The Summer of Massacre has a very unique, distinct look that I have never seen before. Can you describe the look and how it is achieved?

The look is a graphic novel, kind of Creepshow meets Spartacus [the TV series]. It's animated, action, brightly-colored, with a little bit of Terror Toons sprinkled in there. It's an odd thing - it's me. I like my horror brightly colored. So you get this downright grotesque horror film, then you sprinkle in all these candy colors and it is appealing to the eye. The film has to have a comfortable, candy-apple fun added to the top of all this blood and gore, in order to be appetizing to an audience. I think I captured that.

My mother doesn't like anything that I do. Personally, artistically, she does not like it: the killing, the gore, the monsters. She always tried to compliment me, in the best way she knew how, even though she wanted nothing to do with what I was doing. She once told me, "Son, even though your work is so horrific, there is something there that is beautiful, that is appealing to everyone's eye." I took that, from someone who hates what I am doing, and took the time to compliment me, and I looked at that.

I went to college during pre-production and production. When I finished college, that is when post began. I went to college to learn computer-generated effects, at Video Symphony in Burbank, California. I was literally acquiring the knowledge to make this film as I was shooting it. I took a motion graphics class, which specifically focused on fonts and text that would more often be associated with credits, and applied those techniques to the film.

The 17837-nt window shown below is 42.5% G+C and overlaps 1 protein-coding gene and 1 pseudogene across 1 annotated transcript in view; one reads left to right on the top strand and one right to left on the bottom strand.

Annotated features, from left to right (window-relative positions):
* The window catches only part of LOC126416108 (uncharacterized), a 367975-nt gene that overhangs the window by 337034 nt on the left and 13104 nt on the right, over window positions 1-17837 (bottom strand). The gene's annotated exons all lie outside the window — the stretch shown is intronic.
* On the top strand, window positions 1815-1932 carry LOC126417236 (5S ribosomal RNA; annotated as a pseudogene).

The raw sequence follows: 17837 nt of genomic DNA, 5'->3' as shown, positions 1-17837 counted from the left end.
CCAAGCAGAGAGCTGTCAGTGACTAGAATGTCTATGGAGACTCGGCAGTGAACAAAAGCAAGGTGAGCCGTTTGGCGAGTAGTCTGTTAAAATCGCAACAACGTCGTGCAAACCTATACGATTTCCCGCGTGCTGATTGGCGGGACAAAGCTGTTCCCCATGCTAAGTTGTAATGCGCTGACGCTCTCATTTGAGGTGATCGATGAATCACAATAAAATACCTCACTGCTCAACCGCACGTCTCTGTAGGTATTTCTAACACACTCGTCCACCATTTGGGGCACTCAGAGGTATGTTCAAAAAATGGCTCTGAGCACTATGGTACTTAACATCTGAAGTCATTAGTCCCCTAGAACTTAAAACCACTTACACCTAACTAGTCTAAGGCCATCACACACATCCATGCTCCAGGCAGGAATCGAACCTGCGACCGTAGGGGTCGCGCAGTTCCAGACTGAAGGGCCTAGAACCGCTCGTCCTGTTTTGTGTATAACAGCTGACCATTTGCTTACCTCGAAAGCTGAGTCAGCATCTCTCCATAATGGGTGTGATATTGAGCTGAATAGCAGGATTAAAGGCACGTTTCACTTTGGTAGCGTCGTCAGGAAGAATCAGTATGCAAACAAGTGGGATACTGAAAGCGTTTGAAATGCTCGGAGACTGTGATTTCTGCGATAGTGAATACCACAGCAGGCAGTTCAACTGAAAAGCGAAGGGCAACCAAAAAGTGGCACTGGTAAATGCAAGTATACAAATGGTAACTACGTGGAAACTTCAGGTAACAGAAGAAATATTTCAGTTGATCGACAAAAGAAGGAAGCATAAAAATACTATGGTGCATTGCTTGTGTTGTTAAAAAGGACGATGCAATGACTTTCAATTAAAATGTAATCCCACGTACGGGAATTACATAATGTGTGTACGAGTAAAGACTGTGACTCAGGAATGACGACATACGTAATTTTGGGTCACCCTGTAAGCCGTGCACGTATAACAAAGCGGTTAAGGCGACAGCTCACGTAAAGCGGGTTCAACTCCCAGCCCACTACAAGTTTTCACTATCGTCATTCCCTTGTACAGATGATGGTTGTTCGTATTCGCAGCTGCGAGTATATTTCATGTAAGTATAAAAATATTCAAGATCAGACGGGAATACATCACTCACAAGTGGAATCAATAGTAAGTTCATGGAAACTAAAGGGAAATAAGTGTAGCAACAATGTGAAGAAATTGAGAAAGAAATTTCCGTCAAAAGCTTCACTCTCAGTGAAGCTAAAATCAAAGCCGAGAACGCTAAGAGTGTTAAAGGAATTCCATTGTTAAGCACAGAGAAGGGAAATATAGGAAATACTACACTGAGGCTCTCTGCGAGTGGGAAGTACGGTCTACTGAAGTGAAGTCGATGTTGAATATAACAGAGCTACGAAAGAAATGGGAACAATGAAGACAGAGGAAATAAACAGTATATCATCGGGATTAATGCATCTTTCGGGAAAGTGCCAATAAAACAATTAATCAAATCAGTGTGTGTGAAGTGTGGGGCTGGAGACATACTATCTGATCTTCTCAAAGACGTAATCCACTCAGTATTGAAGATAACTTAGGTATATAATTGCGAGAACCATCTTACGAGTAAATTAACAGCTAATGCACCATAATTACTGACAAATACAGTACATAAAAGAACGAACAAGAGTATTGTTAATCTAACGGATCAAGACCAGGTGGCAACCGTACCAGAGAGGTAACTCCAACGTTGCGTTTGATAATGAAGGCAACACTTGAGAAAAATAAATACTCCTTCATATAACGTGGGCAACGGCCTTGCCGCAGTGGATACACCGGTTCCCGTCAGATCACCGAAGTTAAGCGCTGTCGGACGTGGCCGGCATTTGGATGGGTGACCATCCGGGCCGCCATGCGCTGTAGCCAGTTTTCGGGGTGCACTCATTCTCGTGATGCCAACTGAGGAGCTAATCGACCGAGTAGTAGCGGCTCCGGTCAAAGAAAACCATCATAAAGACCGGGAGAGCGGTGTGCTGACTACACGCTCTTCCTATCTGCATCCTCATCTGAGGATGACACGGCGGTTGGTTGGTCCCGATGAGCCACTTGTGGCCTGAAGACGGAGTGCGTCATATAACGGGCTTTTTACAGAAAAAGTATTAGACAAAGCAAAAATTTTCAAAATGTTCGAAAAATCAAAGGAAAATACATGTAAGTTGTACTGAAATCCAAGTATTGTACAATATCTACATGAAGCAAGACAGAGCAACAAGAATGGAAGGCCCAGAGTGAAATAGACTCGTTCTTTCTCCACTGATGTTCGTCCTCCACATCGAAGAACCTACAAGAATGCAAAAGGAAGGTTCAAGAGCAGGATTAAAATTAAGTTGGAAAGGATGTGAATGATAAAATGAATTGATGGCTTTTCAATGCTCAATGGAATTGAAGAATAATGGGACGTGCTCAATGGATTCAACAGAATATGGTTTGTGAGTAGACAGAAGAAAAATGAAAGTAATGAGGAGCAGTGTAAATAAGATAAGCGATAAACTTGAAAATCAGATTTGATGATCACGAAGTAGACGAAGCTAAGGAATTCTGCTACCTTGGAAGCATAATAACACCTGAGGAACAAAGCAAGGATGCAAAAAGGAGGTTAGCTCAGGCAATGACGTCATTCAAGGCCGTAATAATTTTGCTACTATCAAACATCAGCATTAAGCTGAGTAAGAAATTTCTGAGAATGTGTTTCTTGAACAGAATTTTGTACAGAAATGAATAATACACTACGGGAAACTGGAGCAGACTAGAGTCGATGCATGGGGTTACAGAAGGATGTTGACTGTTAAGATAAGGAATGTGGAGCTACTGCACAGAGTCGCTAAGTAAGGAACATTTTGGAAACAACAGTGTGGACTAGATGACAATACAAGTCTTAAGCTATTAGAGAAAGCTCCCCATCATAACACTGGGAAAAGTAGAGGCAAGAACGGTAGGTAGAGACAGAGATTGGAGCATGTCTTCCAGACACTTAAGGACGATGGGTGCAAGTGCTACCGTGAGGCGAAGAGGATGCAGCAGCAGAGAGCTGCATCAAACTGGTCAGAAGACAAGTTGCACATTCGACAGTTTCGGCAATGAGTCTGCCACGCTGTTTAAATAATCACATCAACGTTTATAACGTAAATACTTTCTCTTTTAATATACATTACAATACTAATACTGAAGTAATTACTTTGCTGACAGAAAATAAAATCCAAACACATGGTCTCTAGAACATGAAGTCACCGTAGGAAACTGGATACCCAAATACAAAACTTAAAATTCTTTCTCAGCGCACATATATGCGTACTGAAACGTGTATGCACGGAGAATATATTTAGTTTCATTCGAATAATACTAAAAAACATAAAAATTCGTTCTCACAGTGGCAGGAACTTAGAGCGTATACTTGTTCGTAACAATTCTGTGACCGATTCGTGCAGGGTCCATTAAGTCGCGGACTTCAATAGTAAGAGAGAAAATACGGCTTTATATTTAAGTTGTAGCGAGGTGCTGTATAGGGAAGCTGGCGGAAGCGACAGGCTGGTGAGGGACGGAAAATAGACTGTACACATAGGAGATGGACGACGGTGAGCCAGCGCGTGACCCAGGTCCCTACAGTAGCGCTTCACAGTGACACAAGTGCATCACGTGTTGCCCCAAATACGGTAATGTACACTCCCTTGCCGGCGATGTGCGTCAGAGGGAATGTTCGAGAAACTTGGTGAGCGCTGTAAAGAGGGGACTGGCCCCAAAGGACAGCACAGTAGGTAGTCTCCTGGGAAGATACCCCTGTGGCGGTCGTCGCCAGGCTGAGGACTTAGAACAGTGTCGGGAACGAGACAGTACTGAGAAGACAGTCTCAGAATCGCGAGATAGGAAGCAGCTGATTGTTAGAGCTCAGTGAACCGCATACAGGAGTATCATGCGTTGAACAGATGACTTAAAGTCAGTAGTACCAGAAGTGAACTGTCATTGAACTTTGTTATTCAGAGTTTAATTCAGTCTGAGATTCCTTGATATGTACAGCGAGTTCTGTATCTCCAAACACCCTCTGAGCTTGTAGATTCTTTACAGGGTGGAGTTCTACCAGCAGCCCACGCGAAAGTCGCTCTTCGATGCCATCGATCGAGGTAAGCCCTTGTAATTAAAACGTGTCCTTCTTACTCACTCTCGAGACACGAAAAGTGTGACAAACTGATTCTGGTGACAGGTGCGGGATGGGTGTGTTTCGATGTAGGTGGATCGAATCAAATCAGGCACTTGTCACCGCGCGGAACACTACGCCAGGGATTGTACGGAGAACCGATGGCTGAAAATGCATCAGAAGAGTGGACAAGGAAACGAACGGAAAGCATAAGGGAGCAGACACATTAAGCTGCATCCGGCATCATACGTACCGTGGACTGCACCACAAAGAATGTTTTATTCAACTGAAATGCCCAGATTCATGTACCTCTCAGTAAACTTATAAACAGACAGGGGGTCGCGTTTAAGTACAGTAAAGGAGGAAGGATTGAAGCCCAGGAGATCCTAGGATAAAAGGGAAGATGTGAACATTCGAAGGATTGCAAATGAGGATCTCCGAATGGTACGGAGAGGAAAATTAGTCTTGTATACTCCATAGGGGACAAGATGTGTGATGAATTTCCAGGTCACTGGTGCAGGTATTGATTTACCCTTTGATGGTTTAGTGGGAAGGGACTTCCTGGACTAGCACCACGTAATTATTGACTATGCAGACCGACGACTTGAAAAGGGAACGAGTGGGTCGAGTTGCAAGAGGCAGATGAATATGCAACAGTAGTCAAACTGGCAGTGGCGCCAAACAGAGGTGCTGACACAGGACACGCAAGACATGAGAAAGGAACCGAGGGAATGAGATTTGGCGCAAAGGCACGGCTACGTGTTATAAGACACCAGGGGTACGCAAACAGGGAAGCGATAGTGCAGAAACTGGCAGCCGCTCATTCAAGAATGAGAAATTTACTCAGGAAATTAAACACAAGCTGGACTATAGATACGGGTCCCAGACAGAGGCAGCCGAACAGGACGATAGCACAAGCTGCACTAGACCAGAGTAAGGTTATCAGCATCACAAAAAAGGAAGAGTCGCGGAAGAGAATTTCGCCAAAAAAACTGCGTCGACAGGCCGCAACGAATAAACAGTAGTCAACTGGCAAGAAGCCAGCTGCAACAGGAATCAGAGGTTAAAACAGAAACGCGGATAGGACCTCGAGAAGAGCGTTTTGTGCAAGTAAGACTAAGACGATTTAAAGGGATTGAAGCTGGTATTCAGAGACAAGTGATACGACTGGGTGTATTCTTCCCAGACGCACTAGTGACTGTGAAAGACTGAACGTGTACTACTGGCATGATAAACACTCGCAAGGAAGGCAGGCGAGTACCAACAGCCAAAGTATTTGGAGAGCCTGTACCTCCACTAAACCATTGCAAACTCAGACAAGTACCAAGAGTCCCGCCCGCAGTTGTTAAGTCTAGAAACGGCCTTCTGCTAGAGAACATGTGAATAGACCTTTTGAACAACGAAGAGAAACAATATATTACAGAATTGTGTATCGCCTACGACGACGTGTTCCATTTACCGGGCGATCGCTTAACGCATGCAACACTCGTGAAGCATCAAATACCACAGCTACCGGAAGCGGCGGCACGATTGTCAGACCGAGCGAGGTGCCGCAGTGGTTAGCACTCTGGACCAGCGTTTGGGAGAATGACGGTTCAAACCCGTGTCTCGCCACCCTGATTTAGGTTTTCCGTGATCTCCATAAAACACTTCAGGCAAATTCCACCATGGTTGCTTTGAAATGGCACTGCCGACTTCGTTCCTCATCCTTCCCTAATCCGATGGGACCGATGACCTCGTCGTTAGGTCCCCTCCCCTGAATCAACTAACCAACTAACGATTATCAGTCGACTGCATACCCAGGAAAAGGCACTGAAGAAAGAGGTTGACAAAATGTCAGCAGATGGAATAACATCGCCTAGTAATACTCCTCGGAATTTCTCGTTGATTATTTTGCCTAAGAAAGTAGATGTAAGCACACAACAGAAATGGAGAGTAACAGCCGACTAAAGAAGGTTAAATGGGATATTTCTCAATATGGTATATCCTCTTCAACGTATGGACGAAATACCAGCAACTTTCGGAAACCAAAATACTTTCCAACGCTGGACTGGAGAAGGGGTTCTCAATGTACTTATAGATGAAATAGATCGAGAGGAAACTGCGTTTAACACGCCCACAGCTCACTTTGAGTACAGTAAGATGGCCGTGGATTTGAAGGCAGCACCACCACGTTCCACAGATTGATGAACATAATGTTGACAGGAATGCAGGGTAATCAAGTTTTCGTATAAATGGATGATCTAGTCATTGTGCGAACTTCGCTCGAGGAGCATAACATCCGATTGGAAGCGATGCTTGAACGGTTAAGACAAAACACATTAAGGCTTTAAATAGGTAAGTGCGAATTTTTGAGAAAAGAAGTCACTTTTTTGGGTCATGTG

You started your career as a special effects artist, working on projects like Blood Feast 2, Night of the Demons 3, Wishmaster 3, and Uncle Sam. Was directing always the ultimate goal, or was it just the natural progression of your career?

I started doing both at the same time. In San Antonio, Texas, I was known by many as "The Kid Who Makes Rubber Monsters." I was actually making them at age seven, but I made my first rubber mask at age 12. Someone hired me to old-age makeup on a 17 year old. When I was 12! It was my first check: $50. My parents bought me my first video camera that year - it was 1982, the first year a video camera was [commercially] available. I would video tape the special effects I created and put them in small stories. When I was a freshman in high school I made my first feature - it was about 65 minutes, and took me two or three years. I have always wanted to create imagery, produce them, put them in motion pictures. When I was 7, my father introduced me to Godzilla vs. the Smog Monster and it was at that moment I knew I wanted to make special effects and shoot them and film them.

What are your favorite horror films?

These are my top ten, in order.

  1. David Cronenberg's Rabid
  2. Poltergeist
  3. Gates of Hell
  4. Return to Paradise - but it's not a horror film at all. Or is it? It is so disturbing and sick and morbid.
  5. Blood Feast
  6. Session 9
  7. The Exorcist
  8. Texas Chainsaw Massacre
  9. Friday the 13th
  10. The original Halloween

What is your inspiration?

Reality. Reality is bizarre. I try not to do anything that is fictional. Fiction is not moving unless it is based on reality. Everything I create I based on reality. There are actual dead bodies in The Summer of Massacre

The Summer of Massacre is now available on blu-ray and DVD.